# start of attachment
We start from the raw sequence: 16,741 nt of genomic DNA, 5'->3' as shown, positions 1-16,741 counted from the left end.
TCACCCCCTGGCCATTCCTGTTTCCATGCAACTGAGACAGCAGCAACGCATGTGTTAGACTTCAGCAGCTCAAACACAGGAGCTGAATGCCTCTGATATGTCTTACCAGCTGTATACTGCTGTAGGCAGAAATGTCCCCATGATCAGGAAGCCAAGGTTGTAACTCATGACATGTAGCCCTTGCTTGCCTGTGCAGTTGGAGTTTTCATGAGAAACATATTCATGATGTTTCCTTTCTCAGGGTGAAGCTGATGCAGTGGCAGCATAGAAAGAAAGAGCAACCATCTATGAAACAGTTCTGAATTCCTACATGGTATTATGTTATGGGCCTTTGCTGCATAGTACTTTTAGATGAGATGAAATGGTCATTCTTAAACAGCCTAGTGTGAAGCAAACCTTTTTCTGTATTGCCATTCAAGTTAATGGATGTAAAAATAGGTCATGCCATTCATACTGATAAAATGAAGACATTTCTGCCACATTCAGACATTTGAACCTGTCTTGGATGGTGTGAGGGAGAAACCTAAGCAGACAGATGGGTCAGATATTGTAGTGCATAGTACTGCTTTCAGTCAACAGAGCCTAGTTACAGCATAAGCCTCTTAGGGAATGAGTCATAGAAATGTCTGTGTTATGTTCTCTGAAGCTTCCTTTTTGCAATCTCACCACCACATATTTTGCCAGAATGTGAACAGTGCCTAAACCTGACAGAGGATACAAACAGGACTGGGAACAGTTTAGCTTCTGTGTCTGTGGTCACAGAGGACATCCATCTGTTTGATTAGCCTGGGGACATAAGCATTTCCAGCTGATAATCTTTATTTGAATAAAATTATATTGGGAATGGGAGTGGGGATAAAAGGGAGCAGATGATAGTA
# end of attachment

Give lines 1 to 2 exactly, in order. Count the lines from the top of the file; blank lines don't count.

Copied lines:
We start from the raw sequence: 16,741 nt of genomic DNA, 5'->3' as shown, positions 1-16,741 counted from the left end.
TCACCCCCTGGCCATTCCTGTTTCCATGCAACTGAGACAGCAGCAACGCATGTGTTAGACTTCAGCAGCTCAAACACAGGAGCTGAATGCCTCTGATATGTCTTACCAGCTGTATACTGCTGTAGGCAGAAATGTCCCCATGATCAGGAAGCCAAGGTTGTAACTCATGACATGTAGCCCTTGCTTGCCTGTGCAGTTGGAGTTTTCATGAGAAACATATTCATGATGTTTCCTTTCTCAGGGTGAAGCTGATGCAGTGGCAGCATAGAAAGAAAGAGCAACCATCTATGAAACAGTTCTGAATTCCTACATGGTATTATGTTATGGGCCTTTGCTGCATAGTACTTTTAGATGAGATGAAATGGTCATTCTTAAACAGCCTAGTGTGAAGCAAACCTTTTTCTGTATTGCCATTCAAGTTAATGGATGTAAAAATAGGTCATGCCATTCATACTGATAAAATGAAGACATTTCTGCCACATTCAGACATTTGAACCTGTCTTGGATGGTGTGAGGGAGAAACCTAAGCAGACAGATGGGTCAGATATTGTAGTGCATAGTACTGCTTTCAGTCAACAGAGCCTAGTTACAGCATAAGCCTCTTAGGGAATGAGTCATAGAAATGTCTGTGTTATGTTCTCTGAAGCTTCCTTTTTGCAATCTCACCACCACATATTTTGCCAGAATGTGAACAGTGCCTAAACCTGACAGAGGATACAAACAGGACTGGGAACAGTTTAGCTTCTGTGTCTGTGGTCACAGAGGACATCCATCTGTTTGATTAGCCTGGGGACATAAGCATTTCCAGCTGATAATCTTTATTTGAATAAAATTATATTGGGAATGGGAGTGGGGATAAAAGGGAGCAGATGATAGTA